简介：by Blair Johnston
Of all the early-20th-century American musical revolutionaries, it is composer Henry Cowell whose influence was most vivid and far-reaching. Born in 1897, Cowell studied the violin briefly at age five, and began to write his own music by his eleventh birthday. Until he began musical studies with Charles Seeger at the University of California at Berkeley in 1914 Cowell remained a basically self-taught musician (as well as a young man who had never spent so much as a day in school during his life). Free of the often confining attitudes which govern formal musical education, Cowell had come to view any sound as musical substance with which he could work, and his early music owes more to the influence of birdsong, machine noises and folk music than it does to any knowledge of earlier masterworks.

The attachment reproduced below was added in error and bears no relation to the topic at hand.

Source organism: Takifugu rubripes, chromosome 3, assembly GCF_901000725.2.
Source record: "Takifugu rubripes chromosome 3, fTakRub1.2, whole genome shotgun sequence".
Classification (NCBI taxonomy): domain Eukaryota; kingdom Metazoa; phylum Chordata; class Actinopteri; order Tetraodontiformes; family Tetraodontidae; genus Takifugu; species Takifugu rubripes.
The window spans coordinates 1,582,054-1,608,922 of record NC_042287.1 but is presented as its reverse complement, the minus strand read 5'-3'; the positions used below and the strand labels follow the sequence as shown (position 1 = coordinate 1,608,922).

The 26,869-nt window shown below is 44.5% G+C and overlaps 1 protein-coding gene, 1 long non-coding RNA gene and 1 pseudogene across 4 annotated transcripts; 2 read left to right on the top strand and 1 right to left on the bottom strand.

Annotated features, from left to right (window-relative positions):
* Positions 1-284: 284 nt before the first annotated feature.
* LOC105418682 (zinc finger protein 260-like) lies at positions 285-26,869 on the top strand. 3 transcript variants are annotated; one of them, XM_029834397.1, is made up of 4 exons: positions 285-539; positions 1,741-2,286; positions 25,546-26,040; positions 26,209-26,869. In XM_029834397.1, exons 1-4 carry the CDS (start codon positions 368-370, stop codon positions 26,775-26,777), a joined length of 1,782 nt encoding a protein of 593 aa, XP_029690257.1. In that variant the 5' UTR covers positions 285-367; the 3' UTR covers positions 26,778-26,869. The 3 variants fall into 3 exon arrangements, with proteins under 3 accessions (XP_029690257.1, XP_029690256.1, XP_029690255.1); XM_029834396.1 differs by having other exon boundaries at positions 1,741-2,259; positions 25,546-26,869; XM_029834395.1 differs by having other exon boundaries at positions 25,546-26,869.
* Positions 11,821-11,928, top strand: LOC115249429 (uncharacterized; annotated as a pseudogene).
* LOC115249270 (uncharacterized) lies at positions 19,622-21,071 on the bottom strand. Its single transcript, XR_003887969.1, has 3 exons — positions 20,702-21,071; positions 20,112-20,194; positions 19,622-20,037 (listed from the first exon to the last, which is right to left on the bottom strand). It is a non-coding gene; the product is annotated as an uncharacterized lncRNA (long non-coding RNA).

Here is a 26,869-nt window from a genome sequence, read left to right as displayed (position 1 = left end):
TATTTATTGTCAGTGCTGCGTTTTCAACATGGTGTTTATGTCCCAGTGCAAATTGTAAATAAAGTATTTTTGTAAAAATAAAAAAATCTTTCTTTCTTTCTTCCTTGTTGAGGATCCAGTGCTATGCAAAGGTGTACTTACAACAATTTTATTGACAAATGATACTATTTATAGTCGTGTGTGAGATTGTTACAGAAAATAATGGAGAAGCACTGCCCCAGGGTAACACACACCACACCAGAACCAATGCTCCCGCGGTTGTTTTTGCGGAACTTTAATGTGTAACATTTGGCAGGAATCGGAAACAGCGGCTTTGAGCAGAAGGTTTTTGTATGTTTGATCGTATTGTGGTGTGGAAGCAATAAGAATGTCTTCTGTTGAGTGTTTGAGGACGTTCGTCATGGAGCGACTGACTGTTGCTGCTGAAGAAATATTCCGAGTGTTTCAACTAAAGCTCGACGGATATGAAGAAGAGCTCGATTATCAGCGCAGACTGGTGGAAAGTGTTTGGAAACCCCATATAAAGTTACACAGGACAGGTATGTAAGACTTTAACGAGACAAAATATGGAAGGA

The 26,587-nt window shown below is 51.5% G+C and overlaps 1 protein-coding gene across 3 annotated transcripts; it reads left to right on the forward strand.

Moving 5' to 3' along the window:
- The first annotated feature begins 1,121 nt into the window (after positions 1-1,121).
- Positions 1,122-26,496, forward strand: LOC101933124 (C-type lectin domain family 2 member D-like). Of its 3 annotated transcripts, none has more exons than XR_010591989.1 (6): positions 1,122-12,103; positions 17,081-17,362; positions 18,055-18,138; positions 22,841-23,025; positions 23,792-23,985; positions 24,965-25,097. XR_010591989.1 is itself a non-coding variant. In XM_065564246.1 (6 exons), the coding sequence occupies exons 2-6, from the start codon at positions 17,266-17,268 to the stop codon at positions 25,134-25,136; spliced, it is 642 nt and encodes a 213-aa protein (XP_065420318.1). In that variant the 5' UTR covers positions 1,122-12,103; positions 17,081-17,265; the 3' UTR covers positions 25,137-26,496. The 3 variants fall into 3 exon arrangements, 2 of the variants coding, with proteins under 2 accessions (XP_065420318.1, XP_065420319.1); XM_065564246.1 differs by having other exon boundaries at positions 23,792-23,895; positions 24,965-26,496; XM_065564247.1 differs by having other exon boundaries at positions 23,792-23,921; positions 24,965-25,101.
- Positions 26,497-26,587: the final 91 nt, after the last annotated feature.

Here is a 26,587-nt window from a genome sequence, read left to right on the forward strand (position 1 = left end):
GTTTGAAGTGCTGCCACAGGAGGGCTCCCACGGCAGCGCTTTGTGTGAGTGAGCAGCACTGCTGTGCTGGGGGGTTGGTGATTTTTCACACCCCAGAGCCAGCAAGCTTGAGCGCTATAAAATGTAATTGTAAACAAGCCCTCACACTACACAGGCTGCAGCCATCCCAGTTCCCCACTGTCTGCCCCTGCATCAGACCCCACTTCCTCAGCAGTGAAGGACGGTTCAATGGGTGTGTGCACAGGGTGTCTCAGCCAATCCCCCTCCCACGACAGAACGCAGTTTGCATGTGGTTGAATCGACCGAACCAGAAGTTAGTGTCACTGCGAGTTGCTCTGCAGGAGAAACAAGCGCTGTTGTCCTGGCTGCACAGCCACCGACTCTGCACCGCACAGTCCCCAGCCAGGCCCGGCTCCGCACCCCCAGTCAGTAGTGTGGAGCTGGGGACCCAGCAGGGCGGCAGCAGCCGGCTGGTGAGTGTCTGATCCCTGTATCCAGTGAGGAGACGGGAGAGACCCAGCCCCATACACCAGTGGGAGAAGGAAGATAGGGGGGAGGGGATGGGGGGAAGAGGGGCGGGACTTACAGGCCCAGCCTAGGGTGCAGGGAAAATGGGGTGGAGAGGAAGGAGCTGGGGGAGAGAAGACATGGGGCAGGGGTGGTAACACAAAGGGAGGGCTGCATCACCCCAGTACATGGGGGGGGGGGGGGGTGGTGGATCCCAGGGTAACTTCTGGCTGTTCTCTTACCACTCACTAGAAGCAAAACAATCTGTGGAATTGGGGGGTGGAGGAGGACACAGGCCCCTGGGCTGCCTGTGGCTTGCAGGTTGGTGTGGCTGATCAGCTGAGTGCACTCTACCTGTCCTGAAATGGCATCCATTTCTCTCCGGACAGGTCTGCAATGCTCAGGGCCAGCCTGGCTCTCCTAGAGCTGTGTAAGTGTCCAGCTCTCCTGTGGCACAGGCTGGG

However, Seeger felt that without structure and guidelines Cowell would remain an unskilled, if impressively inventive, musician, and he encouraged the young composer to make a rigorous study of traditional harmony and counterpoint. Concert appearances throughout North America and Europe during the 1920s earned Cowell countless friends and enemies throughout the musical establishment. Although he had earned the respect of such luminaries as Bartok and Schoenberg, his concerts frequently caused audience riots and invoked the wrath of critics who wondered if Cowell's headstrong independence disguised a lack of true musical craftsmanship. Later music, such as the "Amerind Suite for piano" (1939) and the "26 Simultaneous Mosaics" (1964) incorporate generous helpings of indeterminacy, though from the 1930s on Cowell's compositional language grew increasingly tonal and rhythmically simple. He died in 1965 after several years of serious illness.